Author Charlie Bell recounts his heartfelt run around the US.  What would you really like to do tomorrow? Moreover -since we’re getting philosophical- What would you do if, for the next two years, you could do whatever you wanted to do, what would you do with your life? These are the questions Charlie Bell, author of the upcoming trilogy Long/Run asked himself while standing on a platform in 1978 waiting for the train that would take him from Fairfield Connecticut, back to Manhattan and his job at IBM. While Bell, then 24, stood on the precipice of inevitably in his young life, at that moment, thought aloud to himself, “I don’t want to go to work tomorrow.” Little did he understand how his unlikely follow through to that universally related, but rarely actionable, thought would impact the next three years of his life and the 20,000 lives he would touch around the United States. For Charlie, his decision to abandon the traditional path of modern American life came down to three stunningly simple, yet wonderfully romantic ideals, running, writing, and seeing more of the United States then anyone could imagine. What followed was a 19 month, 10,000 mile solo run around the perimeter of the Continental United States. A journey that not only put Bell in the vanguard of human expedition, but one that has imparted to him a unique perspective on the true nature of the human condition.

Born in 1953 in Williamstown Massachusetts, Bell lived a quintessentially American childhood as the son of a football, baseball, and hockey coach at Williams College. After his father took a job as the Athletic Director for Hotchkiss, Charlie and his family moved to Salisbury Connecticut where he and his siblings attended Salisbury Central School. Thus began Charlie’s deeply emotional roots to the town of Salisbury and subsequently, Noble Horizons where Charlie’s mother lived later in life, spending various points in time in Cottage at Noble Horizons as well as Cobble and finally Whitrage. “I don’t think I would be here if it weren’t for the incredibly warm feelings I have for this place,” said Charlie behind an endearing smile to the crowd at Noble Horizons on Saturday, October 26th where he shared some of his experiences from his riveting run around the US, “All along the way she had such a warm circle of friends here. Not only caregivers, but residents. We felt so good about her being here and it means a lot for me to be here, call it a community, call it a family, I call it an enveloping, embracing circle of people.” Charlie’s warm words for the Noble community reflect the man’s own sense of communal kinship with the many paths he has crossed.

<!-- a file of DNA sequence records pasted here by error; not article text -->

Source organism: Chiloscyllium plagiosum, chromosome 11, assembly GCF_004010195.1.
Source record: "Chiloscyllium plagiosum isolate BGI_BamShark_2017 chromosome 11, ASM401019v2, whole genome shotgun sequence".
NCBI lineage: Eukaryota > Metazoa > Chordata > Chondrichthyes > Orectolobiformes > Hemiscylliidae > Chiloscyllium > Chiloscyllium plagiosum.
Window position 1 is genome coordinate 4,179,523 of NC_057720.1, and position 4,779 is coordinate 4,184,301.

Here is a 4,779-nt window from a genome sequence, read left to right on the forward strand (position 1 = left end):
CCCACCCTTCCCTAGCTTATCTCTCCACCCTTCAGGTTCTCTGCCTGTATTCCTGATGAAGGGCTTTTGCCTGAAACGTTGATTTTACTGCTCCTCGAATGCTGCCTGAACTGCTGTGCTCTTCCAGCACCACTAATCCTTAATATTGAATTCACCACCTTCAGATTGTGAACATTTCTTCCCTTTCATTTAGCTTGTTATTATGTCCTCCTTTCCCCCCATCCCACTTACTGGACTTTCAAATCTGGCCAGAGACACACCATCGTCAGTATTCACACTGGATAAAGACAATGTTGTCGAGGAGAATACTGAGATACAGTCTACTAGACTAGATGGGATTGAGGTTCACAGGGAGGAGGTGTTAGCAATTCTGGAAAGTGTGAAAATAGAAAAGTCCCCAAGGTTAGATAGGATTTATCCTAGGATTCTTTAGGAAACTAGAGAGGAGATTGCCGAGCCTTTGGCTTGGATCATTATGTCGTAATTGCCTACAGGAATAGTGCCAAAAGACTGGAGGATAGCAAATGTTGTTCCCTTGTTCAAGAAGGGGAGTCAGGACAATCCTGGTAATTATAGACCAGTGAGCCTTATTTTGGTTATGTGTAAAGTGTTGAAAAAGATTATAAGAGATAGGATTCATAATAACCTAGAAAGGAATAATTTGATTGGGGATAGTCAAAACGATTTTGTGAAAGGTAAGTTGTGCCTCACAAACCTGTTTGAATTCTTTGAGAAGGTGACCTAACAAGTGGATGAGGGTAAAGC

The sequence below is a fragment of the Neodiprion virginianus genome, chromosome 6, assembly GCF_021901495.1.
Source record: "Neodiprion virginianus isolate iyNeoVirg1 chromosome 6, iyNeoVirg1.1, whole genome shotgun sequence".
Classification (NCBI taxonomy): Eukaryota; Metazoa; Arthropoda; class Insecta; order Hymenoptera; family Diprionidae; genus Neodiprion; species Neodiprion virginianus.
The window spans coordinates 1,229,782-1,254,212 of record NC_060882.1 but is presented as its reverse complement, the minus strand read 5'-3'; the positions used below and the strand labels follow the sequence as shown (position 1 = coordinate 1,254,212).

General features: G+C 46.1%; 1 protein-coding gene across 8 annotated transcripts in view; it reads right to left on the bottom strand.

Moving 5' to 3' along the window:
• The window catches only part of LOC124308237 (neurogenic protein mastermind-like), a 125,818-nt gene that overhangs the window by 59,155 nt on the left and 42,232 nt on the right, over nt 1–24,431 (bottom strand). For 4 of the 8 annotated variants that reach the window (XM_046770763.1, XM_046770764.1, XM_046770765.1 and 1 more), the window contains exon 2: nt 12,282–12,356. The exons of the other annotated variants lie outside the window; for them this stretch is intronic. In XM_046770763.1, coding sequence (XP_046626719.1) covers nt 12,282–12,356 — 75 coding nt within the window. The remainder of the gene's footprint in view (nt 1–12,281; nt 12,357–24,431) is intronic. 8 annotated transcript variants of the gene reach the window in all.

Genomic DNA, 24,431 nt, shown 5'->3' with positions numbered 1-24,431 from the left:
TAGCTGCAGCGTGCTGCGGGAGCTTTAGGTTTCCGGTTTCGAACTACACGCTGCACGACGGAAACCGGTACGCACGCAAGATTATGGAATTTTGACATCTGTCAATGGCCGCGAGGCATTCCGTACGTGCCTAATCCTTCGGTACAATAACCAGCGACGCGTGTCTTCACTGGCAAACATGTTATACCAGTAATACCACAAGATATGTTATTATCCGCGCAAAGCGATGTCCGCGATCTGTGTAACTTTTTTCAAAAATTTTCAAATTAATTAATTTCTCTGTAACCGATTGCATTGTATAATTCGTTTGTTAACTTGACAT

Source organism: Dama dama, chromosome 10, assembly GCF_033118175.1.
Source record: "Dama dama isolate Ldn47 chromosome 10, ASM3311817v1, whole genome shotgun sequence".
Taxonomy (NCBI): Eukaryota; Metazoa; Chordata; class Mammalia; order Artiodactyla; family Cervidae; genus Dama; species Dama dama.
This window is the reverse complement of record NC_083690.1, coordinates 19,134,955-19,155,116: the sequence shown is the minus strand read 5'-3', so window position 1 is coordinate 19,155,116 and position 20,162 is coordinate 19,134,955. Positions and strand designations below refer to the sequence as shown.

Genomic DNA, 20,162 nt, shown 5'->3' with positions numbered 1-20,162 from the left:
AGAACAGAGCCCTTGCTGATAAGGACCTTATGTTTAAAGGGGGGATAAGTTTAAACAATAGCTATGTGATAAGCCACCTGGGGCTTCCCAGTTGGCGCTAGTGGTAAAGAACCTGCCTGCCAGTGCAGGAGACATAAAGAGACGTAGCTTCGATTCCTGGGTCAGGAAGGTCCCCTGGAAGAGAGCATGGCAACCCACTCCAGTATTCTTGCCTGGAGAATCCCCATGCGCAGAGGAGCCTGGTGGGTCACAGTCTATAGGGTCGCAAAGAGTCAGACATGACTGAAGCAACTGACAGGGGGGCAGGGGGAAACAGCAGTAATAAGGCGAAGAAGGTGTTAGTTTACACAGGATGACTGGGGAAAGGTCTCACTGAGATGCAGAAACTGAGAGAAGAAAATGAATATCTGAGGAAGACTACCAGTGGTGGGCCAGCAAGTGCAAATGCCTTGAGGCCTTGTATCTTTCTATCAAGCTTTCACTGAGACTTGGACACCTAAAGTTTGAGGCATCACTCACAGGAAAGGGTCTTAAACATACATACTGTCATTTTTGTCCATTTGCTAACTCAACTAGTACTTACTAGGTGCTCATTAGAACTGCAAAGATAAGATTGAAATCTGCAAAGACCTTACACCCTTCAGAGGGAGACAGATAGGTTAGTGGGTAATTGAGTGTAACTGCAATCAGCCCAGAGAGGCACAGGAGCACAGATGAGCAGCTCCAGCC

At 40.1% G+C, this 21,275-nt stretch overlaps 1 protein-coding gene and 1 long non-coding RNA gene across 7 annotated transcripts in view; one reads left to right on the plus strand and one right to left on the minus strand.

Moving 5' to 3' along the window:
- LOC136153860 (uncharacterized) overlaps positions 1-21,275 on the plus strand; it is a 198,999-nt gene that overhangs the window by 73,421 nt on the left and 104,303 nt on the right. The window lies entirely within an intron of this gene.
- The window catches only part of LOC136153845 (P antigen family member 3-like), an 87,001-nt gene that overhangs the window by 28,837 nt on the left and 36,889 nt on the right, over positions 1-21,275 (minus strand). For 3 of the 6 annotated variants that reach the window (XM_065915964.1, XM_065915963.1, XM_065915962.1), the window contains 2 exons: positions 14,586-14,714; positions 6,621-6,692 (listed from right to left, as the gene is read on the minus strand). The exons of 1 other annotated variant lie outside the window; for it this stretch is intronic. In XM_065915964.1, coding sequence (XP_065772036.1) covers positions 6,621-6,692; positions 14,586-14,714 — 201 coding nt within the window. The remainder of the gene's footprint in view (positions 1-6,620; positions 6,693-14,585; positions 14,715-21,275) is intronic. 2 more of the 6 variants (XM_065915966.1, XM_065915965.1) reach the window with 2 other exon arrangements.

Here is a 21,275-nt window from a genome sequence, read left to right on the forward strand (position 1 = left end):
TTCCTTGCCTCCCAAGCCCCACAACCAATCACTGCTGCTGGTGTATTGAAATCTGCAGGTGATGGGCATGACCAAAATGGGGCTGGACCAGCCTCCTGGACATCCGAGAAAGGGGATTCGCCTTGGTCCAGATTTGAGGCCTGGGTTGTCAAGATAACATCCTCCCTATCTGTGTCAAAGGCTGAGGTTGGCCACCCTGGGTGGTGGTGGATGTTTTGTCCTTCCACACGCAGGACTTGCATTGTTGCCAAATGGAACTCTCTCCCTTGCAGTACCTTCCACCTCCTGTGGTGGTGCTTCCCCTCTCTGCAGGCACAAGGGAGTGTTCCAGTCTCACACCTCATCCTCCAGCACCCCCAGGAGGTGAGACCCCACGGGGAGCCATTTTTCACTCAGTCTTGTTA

At ten his family moved to central Pennsylvania and after, Bell attended Princeton University, where he would earn a degree in Engineering while also achieving the distinction of being class poet. The trajectory for the bright young Bell would eventually lead him to a high-stakes job at IBM in New York City selling some of the largest computer units in the world, and, inevitably, to that platform in Fairfield, where that reflective epiphany would forever change the fabric of Charlie’s life. Bell, using his perceptive engineering intellect, devised a plan after another year and a half to essentially circumnavigate the United States. Running between 25 and 30 miles a day, Bell only allowed himself one night per month in a hotel and would otherwise camp outdoors, churches, even jail cells, and perhaps most importantly, in the homes of strangers who would reach out to him along the way. Through it all Bell recounts his miles in experiences, “What happened exceeded my expectations by orders of magnitude, every single day I was having adventures.” Despite being jailed five times during his journey, running through two hurricanes, being caught in a desert blizzard, witnessing the eruption of Mount St. Helens, being run out of towns, and watching babies born, Bell’s imparting takeaways are as enduringly American as the man himself. Time and Freedom Bell says, “It’s in your hands.”